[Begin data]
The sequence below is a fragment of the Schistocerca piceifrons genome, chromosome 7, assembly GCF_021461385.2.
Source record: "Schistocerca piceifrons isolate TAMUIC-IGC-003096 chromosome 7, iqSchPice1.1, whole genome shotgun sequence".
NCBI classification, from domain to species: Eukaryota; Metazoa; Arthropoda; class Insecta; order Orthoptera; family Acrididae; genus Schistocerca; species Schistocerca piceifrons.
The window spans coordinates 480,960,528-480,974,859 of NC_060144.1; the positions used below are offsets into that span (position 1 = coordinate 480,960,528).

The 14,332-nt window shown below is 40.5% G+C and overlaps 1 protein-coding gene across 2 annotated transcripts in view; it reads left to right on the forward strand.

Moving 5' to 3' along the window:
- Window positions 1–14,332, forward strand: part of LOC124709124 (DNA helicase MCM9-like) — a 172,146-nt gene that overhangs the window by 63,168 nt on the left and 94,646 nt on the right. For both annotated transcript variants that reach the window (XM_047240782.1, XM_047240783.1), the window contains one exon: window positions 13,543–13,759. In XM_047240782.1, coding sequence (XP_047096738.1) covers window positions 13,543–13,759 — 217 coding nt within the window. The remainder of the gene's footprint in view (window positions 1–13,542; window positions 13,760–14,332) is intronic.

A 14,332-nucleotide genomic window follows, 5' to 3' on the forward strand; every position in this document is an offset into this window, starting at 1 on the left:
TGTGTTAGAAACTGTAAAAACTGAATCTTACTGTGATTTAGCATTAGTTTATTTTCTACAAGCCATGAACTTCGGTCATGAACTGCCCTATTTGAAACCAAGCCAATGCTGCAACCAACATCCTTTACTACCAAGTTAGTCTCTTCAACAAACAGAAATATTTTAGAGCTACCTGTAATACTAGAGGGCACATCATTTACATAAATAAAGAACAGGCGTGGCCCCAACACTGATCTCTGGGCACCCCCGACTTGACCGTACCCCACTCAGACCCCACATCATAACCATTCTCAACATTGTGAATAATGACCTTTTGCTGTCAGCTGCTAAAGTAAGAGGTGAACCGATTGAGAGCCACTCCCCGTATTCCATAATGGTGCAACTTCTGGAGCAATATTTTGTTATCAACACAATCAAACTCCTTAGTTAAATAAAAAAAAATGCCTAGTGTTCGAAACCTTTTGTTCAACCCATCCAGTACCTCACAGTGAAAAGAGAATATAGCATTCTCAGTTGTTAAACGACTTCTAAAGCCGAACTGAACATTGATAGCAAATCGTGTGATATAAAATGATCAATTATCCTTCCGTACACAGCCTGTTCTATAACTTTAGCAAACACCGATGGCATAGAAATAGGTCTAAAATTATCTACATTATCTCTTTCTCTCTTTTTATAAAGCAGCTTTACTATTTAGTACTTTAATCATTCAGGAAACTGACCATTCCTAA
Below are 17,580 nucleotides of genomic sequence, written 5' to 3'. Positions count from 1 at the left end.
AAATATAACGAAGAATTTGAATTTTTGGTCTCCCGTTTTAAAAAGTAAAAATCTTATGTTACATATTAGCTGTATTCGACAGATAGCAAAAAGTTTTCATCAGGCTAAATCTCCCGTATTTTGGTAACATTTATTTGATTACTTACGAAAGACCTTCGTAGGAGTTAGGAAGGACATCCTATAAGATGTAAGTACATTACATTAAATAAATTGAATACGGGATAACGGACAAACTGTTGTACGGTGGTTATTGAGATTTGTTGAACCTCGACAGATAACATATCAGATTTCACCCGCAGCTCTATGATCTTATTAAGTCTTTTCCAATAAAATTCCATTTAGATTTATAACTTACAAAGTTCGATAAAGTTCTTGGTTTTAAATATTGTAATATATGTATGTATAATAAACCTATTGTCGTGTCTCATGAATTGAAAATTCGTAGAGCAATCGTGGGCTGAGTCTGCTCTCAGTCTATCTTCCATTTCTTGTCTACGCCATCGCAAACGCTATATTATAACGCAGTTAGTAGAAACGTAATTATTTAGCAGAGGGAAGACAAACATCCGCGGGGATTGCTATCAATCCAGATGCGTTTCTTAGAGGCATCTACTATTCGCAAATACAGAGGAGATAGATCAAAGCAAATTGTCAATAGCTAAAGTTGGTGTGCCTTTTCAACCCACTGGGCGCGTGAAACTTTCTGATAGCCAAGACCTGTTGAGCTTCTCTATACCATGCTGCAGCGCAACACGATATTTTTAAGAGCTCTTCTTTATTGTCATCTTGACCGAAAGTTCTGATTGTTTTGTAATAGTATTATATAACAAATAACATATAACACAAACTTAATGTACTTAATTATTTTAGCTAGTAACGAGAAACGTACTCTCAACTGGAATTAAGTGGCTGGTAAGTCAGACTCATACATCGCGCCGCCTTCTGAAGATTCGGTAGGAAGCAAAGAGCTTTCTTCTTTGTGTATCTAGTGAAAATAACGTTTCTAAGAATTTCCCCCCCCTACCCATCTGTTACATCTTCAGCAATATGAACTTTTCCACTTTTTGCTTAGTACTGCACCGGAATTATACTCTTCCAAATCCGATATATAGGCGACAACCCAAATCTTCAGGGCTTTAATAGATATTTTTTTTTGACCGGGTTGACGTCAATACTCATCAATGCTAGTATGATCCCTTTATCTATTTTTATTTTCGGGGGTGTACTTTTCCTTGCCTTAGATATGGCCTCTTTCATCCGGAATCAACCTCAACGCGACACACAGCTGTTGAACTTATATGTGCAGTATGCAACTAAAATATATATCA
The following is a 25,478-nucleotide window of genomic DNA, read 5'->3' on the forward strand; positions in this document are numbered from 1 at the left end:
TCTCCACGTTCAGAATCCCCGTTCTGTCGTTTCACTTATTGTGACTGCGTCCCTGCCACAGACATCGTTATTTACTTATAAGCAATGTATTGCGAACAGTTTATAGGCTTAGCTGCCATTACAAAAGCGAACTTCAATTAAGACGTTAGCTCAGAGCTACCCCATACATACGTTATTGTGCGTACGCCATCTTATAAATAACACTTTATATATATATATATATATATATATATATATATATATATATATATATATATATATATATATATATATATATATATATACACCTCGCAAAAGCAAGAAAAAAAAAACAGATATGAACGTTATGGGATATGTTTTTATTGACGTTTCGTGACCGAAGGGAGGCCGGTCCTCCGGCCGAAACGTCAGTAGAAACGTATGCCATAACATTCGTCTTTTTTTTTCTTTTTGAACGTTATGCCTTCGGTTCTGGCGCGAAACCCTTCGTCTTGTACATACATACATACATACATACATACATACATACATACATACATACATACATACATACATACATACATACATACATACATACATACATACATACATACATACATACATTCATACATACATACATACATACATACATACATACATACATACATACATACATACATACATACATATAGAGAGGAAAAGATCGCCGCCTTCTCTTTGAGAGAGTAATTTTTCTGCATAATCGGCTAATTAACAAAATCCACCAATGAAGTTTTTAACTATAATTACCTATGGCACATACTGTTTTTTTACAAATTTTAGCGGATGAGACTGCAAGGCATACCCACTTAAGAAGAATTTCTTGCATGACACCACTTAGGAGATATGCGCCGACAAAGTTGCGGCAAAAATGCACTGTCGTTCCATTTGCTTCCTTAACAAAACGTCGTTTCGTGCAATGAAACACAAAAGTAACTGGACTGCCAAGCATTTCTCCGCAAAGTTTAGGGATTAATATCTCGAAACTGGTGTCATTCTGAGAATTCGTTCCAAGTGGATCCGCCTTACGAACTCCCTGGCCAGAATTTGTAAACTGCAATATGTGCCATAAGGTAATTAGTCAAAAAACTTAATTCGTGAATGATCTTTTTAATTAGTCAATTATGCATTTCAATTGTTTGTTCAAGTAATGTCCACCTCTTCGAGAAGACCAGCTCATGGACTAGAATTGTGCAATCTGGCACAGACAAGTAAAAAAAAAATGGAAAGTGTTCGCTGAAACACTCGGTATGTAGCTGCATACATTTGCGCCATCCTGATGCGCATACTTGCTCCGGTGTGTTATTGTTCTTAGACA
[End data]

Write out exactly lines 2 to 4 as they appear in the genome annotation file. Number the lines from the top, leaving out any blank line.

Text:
Source record: "Schistocerca piceifrons isolate TAMUIC-IGC-003096 chromosome 7, iqSchPice1.1, whole genome shotgun sequence".
NCBI classification, from domain to species: Eukaryota; Metazoa; Arthropoda; class Insecta; order Orthoptera; family Acrididae; genus Schistocerca; species Schistocerca piceifrons.
The window spans coordinates 480,960,528-480,974,859 of NC_060144.1; the positions used below are offsets into that span (position 1 = coordinate 480,960,528).